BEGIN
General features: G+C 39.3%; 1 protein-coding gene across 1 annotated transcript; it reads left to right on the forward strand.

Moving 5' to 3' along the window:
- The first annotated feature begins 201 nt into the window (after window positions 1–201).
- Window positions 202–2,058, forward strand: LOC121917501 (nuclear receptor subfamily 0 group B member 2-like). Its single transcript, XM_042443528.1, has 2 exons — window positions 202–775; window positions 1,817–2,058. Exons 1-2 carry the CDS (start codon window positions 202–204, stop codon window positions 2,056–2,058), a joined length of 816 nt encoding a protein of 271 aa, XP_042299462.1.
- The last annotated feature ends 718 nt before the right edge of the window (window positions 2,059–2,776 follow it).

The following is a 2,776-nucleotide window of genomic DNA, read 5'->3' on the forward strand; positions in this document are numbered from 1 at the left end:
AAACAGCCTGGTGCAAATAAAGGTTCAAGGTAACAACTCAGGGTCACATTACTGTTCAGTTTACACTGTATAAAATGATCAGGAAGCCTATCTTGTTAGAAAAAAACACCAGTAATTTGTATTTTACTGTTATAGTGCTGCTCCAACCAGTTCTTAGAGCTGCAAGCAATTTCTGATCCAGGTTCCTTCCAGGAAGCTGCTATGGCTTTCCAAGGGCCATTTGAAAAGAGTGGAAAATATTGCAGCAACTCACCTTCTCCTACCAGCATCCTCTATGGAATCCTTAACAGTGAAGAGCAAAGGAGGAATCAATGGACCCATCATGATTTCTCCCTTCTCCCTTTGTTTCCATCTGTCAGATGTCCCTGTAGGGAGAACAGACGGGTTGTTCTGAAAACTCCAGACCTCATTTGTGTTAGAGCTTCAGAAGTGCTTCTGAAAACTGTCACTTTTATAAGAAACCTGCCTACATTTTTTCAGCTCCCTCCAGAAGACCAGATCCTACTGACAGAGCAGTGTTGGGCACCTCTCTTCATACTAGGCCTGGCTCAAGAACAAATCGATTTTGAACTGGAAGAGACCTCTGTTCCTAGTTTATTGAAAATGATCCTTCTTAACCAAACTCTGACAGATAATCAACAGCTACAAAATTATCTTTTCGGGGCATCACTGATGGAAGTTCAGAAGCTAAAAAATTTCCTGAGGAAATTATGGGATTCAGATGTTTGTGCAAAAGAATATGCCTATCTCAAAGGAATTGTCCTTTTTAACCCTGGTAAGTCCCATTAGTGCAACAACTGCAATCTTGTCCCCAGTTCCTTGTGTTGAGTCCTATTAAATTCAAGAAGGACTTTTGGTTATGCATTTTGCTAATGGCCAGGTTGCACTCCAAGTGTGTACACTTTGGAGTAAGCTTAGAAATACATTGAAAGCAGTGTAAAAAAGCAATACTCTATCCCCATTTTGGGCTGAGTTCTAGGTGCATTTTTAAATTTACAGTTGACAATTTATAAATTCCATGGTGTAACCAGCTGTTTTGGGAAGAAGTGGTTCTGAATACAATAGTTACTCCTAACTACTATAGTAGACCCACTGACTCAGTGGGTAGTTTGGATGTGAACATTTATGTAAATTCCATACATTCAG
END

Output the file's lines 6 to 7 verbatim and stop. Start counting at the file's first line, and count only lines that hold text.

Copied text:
The following is a 2,776-nucleotide window of genomic DNA, read 5'->3' on the forward strand; positions in this document are numbered from 1 at the left end:
AAACAGCCTGGTGCAAATAAAGGTTCAAGGTAACAACTCAGGGTCACATTACTGTTCAGTTTACACTGTATAAAATGATCAGGAAGCCTATCTTGTTAGAAAAAAACACCAGTAATTTGTATTTTACTGTTATAGTGCTGCTCCAACCAGTTCTTAGAGCTGCAAGCAATTTCTGATCCAGGTTCCTTCCAGGAAGCTGCTATGGCTTTCCAAGGGCCATTTGAAAAGAGTGGAAAATATTGCAGCAACTCACCTTCTCCTACCAGCATCCTCTATGGAATCCTTAACAGTGAAGAGCAAAGGAGGAATCAATGGACCCATCATGATTTCTCCCTTCTCCCTTTGTTTCCATCTGTCAGATGTCCCTGTAGGGAGAACAGACGGGTTGTTCTGAAAACTCCAGACCTCATTTGTGTTAGAGCTTCAGAAGTGCTTCTGAAAACTGTCACTTTTATAAGAAACCTGCCTACATTTTTTCAGCTCCCTCCAGAAGACCAGATCCTACTGACAGAGCAGTGTTGGGCACCTCTCTTCATACTAGGCCTGGCTCAAGAACAAATCGATTTTGAACTGGAAGAGACCTCTGTTCCTAGTTTATTGAAAATGATCCTTCTTAACCAAACTCTGACAGATAATCAACAGCTACAAAATTATCTTTTCGGGGCATCACTGATGGAAGTTCAGAAGCTAAAAAATTTCCTGAGGAAATTATGGGATTCAGATGTTTGTGCAAAAGAATATGCCTATCTCAAAGGAATTGTCCTTTTTAACCCTGGTAAGTCCCATTAGTGCAACAACTGCAATCTTGTCCCCAGTTCCTTGTGTTGAGTCCTATTAAATTCAAGAAGGACTTTTGGTTATGCATTTTGCTAATGGCCAGGTTGCACTCCAAGTGTGTACACTTTGGAGTAAGCTTAGAAATACATTGAAAGCAGTGTAAAAAAGCAATACTCTATCCCCATTTTGGGCTGAGTTCTAGGTGCATTTTTAAATTTACAGTTGACAATTTATAAATTCCATGGTGTAACCAGCTGTTTTGGGAAGAAGTGGTTCTGAATACAATAGTTACTCCTAACTACTATAGTAGACCCACTGACTCAGTGGGTAGTTTGGATGTGAACATTTATGTAAATTCCATACATTCAG